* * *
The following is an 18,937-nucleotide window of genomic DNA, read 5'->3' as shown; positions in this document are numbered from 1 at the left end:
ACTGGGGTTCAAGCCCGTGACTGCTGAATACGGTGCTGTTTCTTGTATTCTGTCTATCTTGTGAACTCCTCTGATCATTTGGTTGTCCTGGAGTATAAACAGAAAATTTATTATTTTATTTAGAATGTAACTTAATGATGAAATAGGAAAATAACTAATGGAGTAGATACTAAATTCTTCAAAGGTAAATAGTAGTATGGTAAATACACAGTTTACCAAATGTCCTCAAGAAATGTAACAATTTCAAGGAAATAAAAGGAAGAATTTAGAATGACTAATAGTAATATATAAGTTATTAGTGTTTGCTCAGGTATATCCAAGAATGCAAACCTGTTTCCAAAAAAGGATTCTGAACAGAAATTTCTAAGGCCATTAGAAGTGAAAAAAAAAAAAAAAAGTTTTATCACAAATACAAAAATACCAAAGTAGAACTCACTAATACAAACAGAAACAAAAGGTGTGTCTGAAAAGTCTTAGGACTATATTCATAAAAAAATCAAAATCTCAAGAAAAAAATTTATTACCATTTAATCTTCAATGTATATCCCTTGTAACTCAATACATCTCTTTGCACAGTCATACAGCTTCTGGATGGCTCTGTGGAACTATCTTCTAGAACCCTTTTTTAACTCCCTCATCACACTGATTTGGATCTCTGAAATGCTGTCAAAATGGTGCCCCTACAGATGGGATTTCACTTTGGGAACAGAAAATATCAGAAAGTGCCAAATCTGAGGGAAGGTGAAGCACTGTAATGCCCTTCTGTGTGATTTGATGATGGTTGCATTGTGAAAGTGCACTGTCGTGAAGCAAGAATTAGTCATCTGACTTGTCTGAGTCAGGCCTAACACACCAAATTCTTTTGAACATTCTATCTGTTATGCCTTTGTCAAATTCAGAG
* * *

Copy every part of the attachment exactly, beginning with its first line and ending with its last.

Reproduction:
The following is an 18,937-nucleotide window of genomic DNA, read 5'->3' as shown; positions in this document are numbered from 1 at the left end:
ACTGGGGTTCAAGCCCGTGACTGCTGAATACGGTGCTGTTTCTTGTATTCTGTCTATCTTGTGAACTCCTCTGATCATTTGGTTGTCCTGGAGTATAAACAGAAAATTTATTATTTTATTTAGAATGTAACTTAATGATGAAATAGGAAAATAACTAATGGAGTAGATACTAAATTCTTCAAAGGTAAATAGTAGTATGGTAAATACACAGTTTACCAAATGTCCTCAAGAAATGTAACAATTTCAAGGAAATAAAAGGAAGAATTTAGAATGACTAATAGTAATATATAAGTTATTAGTGTTTGCTCAGGTATATCCAAGAATGCAAACCTGTTTCCAAAAAAGGATTCTGAACAGAAATTTCTAAGGCCATTAGAAGTGAAAAAAAAAAAAAAAAGTTTTATCACAAATACAAAAATACCAAAGTAGAACTCACTAATACAAACAGAAACAAAAGGTGTGTCTGAAAAGTCTTAGGACTATATTCATAAAAAAATCAAAATCTCAAGAAAAAAATTTATTACCATTTAATCTTCAATGTATATCCCTTGTAACTCAATACATCTCTTTGCACAGTCATACAGCTTCTGGATGGCTCTGTGGAACTATCTTCTAGAACCCTTTTTTAACTCCCTCATCACACTGATTTGGATCTCTGAAATGCTGTCAAAATGGTGCCCCTACAGATGGGATTTCACTTTGGGAACAGAAAATATCAGAAAGTGCCAAATCTGAGGGAAGGTGAAGCACTGTAATGCCCTTCTGTGTGATTTGATGATGGTTGCATTGTGAAAGTGCACTGTCGTGAAGCAAGAATTAGTCATCTGACTTGTCTGAGTCAGGCCTAACACACCAAATTCTTTTGAACATTCTATCTGTTATGCCTTTGTCAAATTCAGAG